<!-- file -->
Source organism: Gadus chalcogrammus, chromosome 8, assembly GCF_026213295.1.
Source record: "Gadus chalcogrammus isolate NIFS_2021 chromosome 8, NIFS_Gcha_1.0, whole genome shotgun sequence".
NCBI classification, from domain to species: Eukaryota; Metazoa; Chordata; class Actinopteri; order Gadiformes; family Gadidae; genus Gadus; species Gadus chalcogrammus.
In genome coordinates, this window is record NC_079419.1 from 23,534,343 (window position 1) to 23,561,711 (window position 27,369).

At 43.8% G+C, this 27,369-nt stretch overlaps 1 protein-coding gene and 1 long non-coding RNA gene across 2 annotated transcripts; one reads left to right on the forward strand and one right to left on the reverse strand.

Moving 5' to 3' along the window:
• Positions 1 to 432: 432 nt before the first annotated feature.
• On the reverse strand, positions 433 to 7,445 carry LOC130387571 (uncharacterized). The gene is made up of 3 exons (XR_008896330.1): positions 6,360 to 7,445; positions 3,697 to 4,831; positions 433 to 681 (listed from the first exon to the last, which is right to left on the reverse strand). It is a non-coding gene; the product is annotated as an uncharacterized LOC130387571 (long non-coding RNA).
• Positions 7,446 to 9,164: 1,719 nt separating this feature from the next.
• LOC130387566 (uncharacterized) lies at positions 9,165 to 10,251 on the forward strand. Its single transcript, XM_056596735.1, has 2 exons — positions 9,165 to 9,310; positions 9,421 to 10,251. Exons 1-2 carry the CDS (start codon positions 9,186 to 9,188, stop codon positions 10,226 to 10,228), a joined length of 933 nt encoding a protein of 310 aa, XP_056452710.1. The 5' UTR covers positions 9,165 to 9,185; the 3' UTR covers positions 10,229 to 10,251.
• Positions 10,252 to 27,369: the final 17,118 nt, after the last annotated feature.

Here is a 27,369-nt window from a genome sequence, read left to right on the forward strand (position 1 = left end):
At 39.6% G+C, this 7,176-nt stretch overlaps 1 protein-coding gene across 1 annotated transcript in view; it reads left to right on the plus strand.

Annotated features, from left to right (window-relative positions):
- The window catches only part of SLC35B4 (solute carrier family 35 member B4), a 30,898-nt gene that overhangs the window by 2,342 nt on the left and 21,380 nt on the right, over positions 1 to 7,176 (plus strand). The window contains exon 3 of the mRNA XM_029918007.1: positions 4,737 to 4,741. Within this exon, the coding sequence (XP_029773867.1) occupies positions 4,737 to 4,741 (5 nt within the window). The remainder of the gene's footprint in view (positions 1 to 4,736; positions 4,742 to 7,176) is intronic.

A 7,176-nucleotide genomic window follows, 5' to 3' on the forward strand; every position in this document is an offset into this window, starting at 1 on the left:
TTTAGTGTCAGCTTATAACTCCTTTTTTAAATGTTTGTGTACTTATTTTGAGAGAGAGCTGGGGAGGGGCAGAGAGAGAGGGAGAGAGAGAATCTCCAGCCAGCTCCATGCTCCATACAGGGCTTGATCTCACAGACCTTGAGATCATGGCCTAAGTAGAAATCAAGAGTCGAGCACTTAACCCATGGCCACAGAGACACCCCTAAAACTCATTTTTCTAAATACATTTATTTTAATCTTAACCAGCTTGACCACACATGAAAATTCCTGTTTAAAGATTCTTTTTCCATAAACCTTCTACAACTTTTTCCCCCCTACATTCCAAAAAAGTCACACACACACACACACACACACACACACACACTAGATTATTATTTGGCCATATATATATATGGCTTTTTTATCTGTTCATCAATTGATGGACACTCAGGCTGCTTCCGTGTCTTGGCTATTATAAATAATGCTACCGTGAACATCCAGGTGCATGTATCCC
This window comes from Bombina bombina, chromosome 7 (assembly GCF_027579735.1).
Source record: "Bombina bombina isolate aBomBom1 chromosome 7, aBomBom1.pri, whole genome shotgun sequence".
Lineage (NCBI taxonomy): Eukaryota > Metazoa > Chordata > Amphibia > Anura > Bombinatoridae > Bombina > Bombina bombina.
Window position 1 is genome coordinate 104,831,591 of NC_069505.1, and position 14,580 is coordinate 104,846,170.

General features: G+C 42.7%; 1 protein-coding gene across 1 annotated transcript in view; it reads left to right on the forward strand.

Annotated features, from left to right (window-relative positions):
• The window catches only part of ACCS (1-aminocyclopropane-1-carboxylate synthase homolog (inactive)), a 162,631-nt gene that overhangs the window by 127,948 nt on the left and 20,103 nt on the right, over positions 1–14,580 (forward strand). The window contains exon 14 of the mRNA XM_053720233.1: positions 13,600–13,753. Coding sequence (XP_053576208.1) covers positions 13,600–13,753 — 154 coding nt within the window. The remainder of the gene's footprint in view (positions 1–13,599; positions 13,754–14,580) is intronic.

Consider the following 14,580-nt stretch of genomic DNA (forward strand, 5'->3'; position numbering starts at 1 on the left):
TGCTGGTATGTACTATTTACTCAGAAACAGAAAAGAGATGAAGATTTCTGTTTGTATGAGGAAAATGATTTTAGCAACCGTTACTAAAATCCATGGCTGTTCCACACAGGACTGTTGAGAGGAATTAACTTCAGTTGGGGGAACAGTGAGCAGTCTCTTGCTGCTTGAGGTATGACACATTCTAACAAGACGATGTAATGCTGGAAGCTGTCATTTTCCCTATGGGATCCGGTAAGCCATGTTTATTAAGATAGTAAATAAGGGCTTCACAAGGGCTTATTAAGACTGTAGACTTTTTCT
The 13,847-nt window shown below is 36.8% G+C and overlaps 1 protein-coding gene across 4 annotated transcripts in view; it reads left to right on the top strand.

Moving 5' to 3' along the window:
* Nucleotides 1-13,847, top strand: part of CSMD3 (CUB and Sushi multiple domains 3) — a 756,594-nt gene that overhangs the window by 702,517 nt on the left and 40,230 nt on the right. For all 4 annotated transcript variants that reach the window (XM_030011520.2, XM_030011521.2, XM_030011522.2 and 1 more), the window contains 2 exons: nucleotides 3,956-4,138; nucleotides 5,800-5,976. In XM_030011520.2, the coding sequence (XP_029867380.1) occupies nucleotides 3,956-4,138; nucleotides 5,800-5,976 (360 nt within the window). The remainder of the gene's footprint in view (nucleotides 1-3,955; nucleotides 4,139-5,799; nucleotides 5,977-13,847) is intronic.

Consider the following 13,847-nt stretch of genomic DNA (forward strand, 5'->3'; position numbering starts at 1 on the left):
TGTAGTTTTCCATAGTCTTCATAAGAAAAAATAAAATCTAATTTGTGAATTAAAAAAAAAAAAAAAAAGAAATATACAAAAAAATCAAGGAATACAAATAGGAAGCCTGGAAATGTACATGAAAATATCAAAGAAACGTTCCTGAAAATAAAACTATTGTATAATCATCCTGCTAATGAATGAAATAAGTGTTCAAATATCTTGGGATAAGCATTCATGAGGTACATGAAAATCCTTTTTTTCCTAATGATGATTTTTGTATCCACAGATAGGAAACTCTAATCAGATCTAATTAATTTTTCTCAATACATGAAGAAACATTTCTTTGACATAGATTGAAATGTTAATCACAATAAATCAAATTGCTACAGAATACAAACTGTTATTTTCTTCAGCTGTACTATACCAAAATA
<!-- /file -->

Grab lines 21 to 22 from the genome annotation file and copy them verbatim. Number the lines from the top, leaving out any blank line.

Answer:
Window position 1 is genome coordinate 104,831,591 of NC_069505.1, and position 14,580 is coordinate 104,846,170.

General features: G+C 42.7%; 1 protein-coding gene across 1 annotated transcript in view; it reads left to right on the forward strand.